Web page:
Human Error Behind Drugchu Mudslide Tragedy

[Monday, 24 January 2011, 12:25 p.m.]


Drugchu exploited its mountains, its water and its rivers and, in return, suffered a powerful mudslide

DHARAMSHALA: The rampant exploitation of natural resources increased the risk and impact of last year’s powerful mudslide disaster in Tibet’s Drugchu region which killed thousands of ordinary people, a top Chinese researcher wrote in an article posted in China Dialogue.

Over 1,239 people were killed and more than 505 went missing in the disaster.

A view shows the landslide-hit Drugchu County, Amdo, Tibet/Reuters

Jiang Gaoming, the chief researcher at the Chinese Academy of Sciences’ Institute of Botany, listed three major factors – indiscriminate deforestation and building of hydropower dams and construction of residential houses near river courses – which compounded the disaster.

“The area was known for its forests, rich water resources, fertile land and pleasant climate. But after the felling of tens of billions of cubic meters of timber and the construction of huge numbers of hydropower dams, the area’s hill have been left barren and unable to absorb rainfall,” he said.

Mr Jiang corroborated his findings with statistics of the region’s forest cover. “Drugchu county, known for its rich vegetation, has 65% or 1,940 square kilometers land available for forestry. Of this, 820 square kilometers, or 45% was actually forested, a higher percentage than the natural average of 22%. Unfortunately, these forests have been decimated by three decades of felling. In the 1970s, 80,000 cubic meters of lumber were already being chopped down annually. Unchecked tree felling and trading eventually led to the county’s forestry resources diminishing by 100,000 cubic meters per year,” he said.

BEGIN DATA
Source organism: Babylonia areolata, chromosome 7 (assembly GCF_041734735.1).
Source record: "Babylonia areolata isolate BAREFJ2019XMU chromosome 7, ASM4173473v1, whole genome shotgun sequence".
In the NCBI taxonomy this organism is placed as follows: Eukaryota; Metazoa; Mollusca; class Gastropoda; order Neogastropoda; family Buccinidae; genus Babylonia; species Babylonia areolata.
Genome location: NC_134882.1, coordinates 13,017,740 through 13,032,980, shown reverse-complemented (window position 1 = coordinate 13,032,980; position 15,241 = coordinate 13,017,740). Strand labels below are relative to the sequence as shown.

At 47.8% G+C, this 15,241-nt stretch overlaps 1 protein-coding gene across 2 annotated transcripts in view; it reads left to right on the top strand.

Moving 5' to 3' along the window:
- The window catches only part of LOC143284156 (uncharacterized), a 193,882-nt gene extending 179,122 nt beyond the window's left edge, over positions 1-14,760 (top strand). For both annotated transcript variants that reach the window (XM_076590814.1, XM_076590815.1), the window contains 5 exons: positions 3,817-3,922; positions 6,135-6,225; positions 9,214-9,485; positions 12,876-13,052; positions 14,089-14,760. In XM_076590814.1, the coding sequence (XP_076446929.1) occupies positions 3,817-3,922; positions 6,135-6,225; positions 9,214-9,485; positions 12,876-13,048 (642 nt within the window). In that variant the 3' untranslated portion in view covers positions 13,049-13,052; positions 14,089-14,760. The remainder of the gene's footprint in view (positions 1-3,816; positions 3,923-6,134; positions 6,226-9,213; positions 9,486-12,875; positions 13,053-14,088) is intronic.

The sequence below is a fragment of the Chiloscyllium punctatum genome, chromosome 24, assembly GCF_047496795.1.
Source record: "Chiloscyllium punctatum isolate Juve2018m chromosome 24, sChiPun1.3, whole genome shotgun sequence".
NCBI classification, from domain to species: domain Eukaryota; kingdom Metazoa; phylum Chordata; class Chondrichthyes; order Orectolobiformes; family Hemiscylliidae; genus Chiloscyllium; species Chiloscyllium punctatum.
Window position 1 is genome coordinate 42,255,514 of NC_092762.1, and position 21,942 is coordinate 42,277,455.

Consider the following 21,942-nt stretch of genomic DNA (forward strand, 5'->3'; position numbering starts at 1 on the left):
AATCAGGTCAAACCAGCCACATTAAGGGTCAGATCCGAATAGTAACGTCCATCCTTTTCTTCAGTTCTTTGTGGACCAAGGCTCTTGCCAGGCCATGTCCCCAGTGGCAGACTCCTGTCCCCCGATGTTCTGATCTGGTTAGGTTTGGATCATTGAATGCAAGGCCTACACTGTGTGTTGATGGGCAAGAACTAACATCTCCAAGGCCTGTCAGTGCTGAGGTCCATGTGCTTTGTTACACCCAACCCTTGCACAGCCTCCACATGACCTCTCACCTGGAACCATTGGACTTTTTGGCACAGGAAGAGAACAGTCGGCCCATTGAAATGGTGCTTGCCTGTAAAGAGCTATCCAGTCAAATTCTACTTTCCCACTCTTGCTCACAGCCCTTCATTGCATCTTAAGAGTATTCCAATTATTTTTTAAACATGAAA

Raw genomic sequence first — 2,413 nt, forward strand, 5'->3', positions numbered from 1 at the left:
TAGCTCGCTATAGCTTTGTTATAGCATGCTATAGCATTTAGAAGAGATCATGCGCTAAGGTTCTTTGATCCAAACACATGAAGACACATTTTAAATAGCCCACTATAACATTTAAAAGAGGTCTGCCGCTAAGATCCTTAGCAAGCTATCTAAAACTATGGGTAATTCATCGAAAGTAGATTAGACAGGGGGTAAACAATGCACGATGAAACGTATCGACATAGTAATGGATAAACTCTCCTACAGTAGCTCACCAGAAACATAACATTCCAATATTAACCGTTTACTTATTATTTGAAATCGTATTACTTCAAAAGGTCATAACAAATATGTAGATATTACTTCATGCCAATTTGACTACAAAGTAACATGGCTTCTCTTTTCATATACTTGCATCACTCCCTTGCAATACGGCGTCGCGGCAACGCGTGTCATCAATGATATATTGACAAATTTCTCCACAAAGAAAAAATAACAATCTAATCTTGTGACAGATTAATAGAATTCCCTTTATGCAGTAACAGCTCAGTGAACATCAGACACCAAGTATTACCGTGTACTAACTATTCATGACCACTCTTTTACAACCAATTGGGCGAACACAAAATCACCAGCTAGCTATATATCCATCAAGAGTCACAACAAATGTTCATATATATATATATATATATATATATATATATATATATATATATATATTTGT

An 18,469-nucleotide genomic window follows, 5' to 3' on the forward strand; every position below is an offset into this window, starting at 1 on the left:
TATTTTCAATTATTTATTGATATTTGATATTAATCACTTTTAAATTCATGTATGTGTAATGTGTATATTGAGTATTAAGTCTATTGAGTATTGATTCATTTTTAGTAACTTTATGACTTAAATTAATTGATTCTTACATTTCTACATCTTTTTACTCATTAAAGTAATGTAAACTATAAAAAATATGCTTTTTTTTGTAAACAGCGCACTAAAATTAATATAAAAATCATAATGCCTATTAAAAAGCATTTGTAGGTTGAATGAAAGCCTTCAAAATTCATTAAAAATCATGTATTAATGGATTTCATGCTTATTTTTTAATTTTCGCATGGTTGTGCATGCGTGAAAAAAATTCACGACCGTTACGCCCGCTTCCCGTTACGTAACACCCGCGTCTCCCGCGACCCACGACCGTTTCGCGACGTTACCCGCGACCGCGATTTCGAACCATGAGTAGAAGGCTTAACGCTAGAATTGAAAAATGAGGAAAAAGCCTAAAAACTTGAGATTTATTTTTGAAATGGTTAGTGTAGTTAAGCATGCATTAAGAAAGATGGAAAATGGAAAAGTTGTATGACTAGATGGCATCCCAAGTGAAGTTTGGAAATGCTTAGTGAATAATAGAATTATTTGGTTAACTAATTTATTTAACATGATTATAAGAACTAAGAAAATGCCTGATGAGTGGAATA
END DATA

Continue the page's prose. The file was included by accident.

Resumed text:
“Following last August’s devastating mudslide, reporters noted that the hillsides above the Sanyan valley, one of the worst areas, were bare of trees and even the brush was sparse. Without the vegetation, heavy rain was able easily to loosen soil and stones, triggering landslides that threatened lives and property below,” he added.

Secondly, widespread construction of hydropower dams along with the rampant deforestation has contributed to the area’s vulnerability. “As many as one thousand large and small dams were built on the main Bailong river with no thought given to upstream ecologies, such projects have increased the likelihood of mudslides. The Bailong flows through a zone that is prone to earthquakes and the quarrying of stone from the banks of the river to build the dams has further destabilised the hillsides,” Mr Jiang said.He further noted that hydropower construction often conflicts with environmental protection goals. “Dam-building has led to the destruction of forest reserves, for example, and intervention by the forestry authorities is rarely effective,” he said.

“Between 2003 and 2007, contracts for 53 hydropower projects were signed in Drugchu. Forty-one of these have since been built or are now under construction and the remaining 12 will soon follow. Together, they account for 80% of the county’s development projects. It is estimated that the under construction of forty-one dams will result in the dredging of 38.3 million cubic metres of sediment and the loss of 749,000 tonnes of soil. On completion of a dam, water soaks the hillsides and loosens the earth, creating a situation where landslides could happen at any time. The dredging of sand also leaves the river bed covered in rocks which can be swept away by floodwaters, making those floodwaters much more dangerous,” he said.

The third major problem is the lack of urban planning and construction of residential houses near river banks. “Although mudslides and landslides have raised awareness of the dangers among local people, there is still a lack of urban planning and construction is still happening in vulnerable areas. The narrow valley floor on which Drugchu lies is just 12 square kilometres in area. The population has been growing for decades, and the only place left to build is the river banks. Property developers see the Sanyan and Luojia rivers as their only option and have been buying up land for construction,” Mr Jiang said.

“The riches of economic development are not as valuable as green mountains and clear rivers. And it is ordinary, local people who are left to endure the impacts of environmental disasters. The suffering in Drugchu is environmental suffering. It is time for an approach to human development that avoids putting environment, lives and property at risk simply for the sake of economic growth,” Mr Jiang concluded.

(Note: Researcher Jiang Gaoming used “Zhouqu” as the Chinese name for Drugchu in his article)

 

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